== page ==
How George Siemon and Organic Valley are attempting to take organic mainstream while staying true to their family farming roots.
John Grossmann | July/August 2011 issue At about 8:30 on a contemporary clear, crisp morning in La Farge, Wisconsin (pop. 775), several dozen employees left their desks and made their method to a car park to offer a festive sendoff for a repurposed old skool bus. Bearing a single young farmer from Iowa, the brightly painted bus would eventually pick up other farmers between the ages of 18 and 35 en path to Washington, D.C. as a part of a “Who’s Your Farmer?” tour of school campuses within the Midwest and Northeast.
The goals of the street trip: Spotlight a budding crop of young, organic farmers when the common age of the yankee farmer is 57 and build brand awareness for an increasingly important player in American agriculture.
Many of the well-wishers wore “Who’s Your Farmer?” T-shirts; some blew noisemakers. All jumped into the air on command for a gaggle photo snapped in advance of front bumper of the bus was christened with milk. There has been no breaking glass, in fact. The milk was poured along the bumper from a half-gallon carton.
The bus drove off, and everybody headed back to work—at Organic Valley, the nationwide farmers’ cooperative that accounts for roughly a 3rd of America’s organic milk supply.
Organic Valley is a huge business. One of the crucial well known organic brands within the U.S., it has 1,624 members who produce some 1.2 billion pounds of milk annually to the tune of greater than half 1000000000 dollars. But in lots of ways, Organic Valley functions more like an un-corporation. On the co-op’s La Farge headquarters—a barn-like, gambrel-roofed building—yoga, tai chi, cardio-kickboxing, pilates and zumba classes are free within the wellness room. Garden plots await those desperate to grow their very own organic vegetables, and canning and cooking classes help employee gardeners enjoy their bounty. The cafeteria sells chocolate truffles and caramel candies at the honor system; employees simply drop the money for his or her spirit-lifting treats right into a waiting cup.
Organic Valley’s management doesn’t believe in maximizing the co-op’s profits; the goal is two percent, enough to further the organization’s mission to assist preserve and empower the endangered family farm. All of which leads Organic Valley Chief Executive Officer (CEO) George Siemon, prominent a number of the morning’s “Who’s Your Farmer?” revelers, to explain his enterprise as “a social experiment masquerading as a business.”
That experiment may soon catch on. Amid the fallout from the nice Recession and the austerity drive the recession has imposed, entrepreneurs, investors and consumers alike are searhing for new business models that combine sustainability with profitability. Siemon, 57, with dirty blond hair right down to his shoulders, is a number one exponent of the long view.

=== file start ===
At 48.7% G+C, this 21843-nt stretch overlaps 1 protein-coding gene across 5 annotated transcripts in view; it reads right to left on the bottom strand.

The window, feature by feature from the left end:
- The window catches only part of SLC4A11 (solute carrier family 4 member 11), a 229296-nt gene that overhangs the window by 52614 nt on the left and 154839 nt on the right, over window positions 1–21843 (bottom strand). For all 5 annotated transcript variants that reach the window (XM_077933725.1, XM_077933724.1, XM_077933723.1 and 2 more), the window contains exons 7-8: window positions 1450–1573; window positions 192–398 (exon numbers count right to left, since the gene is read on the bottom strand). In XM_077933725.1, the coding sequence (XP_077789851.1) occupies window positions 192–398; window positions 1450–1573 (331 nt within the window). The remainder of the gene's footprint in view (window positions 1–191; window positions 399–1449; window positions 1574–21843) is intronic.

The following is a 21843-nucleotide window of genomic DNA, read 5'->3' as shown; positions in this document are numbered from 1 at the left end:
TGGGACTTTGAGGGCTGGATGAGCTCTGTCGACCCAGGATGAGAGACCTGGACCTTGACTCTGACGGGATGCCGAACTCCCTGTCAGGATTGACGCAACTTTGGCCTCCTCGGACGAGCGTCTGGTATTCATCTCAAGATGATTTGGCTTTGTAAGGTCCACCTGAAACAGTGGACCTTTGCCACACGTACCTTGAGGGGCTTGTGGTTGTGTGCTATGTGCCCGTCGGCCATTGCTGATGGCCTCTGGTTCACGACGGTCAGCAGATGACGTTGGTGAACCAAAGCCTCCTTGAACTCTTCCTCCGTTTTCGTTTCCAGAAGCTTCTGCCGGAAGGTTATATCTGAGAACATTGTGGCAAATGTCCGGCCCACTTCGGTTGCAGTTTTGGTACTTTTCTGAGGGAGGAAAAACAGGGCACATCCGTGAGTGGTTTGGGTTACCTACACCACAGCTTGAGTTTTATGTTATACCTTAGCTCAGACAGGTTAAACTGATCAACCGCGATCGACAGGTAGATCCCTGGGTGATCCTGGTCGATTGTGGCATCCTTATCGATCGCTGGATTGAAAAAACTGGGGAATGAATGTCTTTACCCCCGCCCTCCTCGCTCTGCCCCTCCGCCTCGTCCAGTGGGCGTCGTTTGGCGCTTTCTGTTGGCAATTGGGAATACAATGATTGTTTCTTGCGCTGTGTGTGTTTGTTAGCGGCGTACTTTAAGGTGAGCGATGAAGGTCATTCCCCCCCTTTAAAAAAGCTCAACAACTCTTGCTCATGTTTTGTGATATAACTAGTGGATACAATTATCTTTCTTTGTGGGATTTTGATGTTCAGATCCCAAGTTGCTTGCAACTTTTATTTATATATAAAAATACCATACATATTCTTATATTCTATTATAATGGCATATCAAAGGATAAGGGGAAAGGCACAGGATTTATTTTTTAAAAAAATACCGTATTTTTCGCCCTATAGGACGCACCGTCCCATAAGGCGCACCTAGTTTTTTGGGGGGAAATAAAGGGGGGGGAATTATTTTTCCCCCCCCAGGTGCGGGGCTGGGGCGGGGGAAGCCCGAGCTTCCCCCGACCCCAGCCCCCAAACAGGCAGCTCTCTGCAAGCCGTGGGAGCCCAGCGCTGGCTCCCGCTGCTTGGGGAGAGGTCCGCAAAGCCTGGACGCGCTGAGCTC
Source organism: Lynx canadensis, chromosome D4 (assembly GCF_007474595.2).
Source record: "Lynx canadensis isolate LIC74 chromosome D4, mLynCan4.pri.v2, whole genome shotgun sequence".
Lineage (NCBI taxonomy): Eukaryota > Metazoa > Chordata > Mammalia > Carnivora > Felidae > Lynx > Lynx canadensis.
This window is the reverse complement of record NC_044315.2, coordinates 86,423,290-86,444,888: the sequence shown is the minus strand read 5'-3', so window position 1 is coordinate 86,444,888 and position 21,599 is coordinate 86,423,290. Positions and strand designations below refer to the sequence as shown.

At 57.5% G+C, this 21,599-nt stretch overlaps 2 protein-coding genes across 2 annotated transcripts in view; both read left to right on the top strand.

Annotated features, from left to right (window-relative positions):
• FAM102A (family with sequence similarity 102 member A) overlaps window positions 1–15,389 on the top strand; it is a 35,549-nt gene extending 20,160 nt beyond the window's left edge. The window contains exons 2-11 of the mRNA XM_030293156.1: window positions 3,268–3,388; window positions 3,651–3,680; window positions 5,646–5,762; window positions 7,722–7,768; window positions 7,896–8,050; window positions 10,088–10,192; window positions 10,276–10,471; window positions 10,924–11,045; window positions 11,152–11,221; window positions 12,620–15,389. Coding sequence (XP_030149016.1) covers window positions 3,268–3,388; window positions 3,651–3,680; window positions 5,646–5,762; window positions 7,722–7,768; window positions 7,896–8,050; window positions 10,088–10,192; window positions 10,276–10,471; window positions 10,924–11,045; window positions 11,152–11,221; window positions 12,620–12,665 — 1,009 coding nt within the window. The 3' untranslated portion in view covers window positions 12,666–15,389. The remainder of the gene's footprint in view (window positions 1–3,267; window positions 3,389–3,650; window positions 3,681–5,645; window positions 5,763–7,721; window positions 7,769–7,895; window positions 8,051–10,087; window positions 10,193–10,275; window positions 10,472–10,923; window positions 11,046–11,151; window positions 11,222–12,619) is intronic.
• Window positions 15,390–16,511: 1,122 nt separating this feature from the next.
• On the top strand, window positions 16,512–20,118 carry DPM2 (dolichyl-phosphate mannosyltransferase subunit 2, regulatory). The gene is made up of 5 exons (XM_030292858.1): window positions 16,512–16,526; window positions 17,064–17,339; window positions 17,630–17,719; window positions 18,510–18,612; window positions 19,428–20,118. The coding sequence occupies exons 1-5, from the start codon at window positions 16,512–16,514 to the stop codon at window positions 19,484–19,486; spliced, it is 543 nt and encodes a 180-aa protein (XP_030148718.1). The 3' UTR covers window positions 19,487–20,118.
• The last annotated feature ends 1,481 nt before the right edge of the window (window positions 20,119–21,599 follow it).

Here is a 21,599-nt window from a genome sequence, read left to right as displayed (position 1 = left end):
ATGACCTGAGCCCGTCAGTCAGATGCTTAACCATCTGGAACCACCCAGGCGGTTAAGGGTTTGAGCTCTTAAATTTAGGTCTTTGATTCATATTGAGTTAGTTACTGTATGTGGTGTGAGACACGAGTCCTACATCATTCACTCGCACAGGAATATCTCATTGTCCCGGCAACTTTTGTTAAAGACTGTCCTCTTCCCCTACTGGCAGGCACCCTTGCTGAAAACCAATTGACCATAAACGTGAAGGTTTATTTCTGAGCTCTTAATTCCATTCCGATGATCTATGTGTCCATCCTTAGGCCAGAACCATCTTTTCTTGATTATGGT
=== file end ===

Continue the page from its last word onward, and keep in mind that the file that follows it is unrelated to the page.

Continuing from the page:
He wants Organic Valley to supply not just alternative food choices, but an alternate way of doing business. “There is an immense transition happening within the American economy,” notes David Thompson, president of dual Pines Cooperative Foundation, which administers development and education grants to co-ops. “One thing stands proud: Cooperatives are the least likely of companies to close, the least more likely to go overseas, the least prone to cull jobs and essentially the most more likely to keep its business local.”
As a tender man, Siemon seemed bent on running from business—specifically, his family’s office supply business in and around West Palm Beach, Florida—not running one. He much preferred the outside. “I was a nature boy: bird watching, Boy Scouts, least more likely to be a businessman,” he recalls. “I desired to be outdoors, so farming looked good. In 1972, the entire back-to-the-land movement was starting, and that i was swept away with that.”
In 1976, Siemon was driving along with his wife to Minnesota, where they planned to settle, once they were both enthusiastic about the undulating, pastoral great thing about Wisconsin’s Vernon County. They bought 220 acres (90 hectares), 60 (25) of it tillable, within the Bad Axe River Valley. Siemon took the back-to-the-land stuff very seriously—he farmed with horses—and like his hard-working neighbors, struggled to make a go of it. He joined a fledgling organic cooperative that finally became the Cooperative Regions of Organic Producer Pools (CROPP), which briefly order made him CEO.
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